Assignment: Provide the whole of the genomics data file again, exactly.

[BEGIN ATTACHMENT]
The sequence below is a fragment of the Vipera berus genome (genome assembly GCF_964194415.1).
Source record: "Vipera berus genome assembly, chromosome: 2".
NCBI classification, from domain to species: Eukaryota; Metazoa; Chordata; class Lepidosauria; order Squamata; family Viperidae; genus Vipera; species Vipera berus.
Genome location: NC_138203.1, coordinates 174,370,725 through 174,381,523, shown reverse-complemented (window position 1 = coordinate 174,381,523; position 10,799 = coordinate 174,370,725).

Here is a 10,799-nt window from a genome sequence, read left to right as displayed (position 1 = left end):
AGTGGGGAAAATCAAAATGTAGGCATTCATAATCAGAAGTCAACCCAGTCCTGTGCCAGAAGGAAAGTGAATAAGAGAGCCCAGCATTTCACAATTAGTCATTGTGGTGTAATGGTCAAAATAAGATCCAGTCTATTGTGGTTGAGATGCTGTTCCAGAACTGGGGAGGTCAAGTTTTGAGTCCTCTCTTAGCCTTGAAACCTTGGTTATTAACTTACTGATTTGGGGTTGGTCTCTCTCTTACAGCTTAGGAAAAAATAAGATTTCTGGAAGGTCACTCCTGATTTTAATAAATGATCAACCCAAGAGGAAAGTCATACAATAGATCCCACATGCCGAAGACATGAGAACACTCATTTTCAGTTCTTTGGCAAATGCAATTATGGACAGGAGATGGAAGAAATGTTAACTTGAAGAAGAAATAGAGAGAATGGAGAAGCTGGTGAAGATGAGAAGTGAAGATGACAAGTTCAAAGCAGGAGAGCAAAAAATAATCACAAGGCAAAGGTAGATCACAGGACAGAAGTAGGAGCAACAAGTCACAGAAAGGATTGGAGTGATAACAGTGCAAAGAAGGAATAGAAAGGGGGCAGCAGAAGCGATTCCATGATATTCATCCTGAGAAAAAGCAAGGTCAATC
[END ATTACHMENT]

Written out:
The sequence below is a fragment of the Vipera berus genome (genome assembly GCF_964194415.1).
Source record: "Vipera berus genome assembly, chromosome: 2".
NCBI classification, from domain to species: Eukaryota; Metazoa; Chordata; class Lepidosauria; order Squamata; family Viperidae; genus Vipera; species Vipera berus.
Genome location: NC_138203.1, coordinates 174,370,725 through 174,381,523, shown reverse-complemented (window position 1 = coordinate 174,381,523; position 10,799 = coordinate 174,370,725).

Here is a 10,799-nt window from a genome sequence, read left to right as displayed (position 1 = left end):
AGTGGGGAAAATCAAAATGTAGGCATTCATAATCAGAAGTCAACCCAGTCCTGTGCCAGAAGGAAAGTGAATAAGAGAGCCCAGCATTTCACAATTAGTCATTGTGGTGTAATGGTCAAAATAAGATCCAGTCTATTGTGGTTGAGATGCTGTTCCAGAACTGGGGAGGTCAAGTTTTGAGTCCTCTCTTAGCCTTGAAACCTTGGTTATTAACTTACTGATTTGGGGTTGGTCTCTCTCTTACAGCTTAGGAAAAAATAAGATTTCTGGAAGGTCACTCCTGATTTTAATAAATGATCAACCCAAGAGGAAAGTCATACAATAGATCCCACATGCCGAAGACATGAGAACACTCATTTTCAGTTCTTTGGCAAATGCAATTATGGACAGGAGATGGAAGAAATGTTAACTTGAAGAAGAAATAGAGAGAATGGAGAAGCTGGTGAAGATGAGAAGTGAAGATGACAAGTTCAAAGCAGGAGAGCAAAAAATAATCACAAGGCAAAGGTAGATCACAGGACAGAAGTAGGAGCAACAAGTCACAGAAAGGATTGGAGTGATAACAGTGCAAAGAAGGAATAGAAAGGGGGCAGCAGAAGCGATTCCATGATATTCATCCTGAGAAAAAGCAAGGTCAATC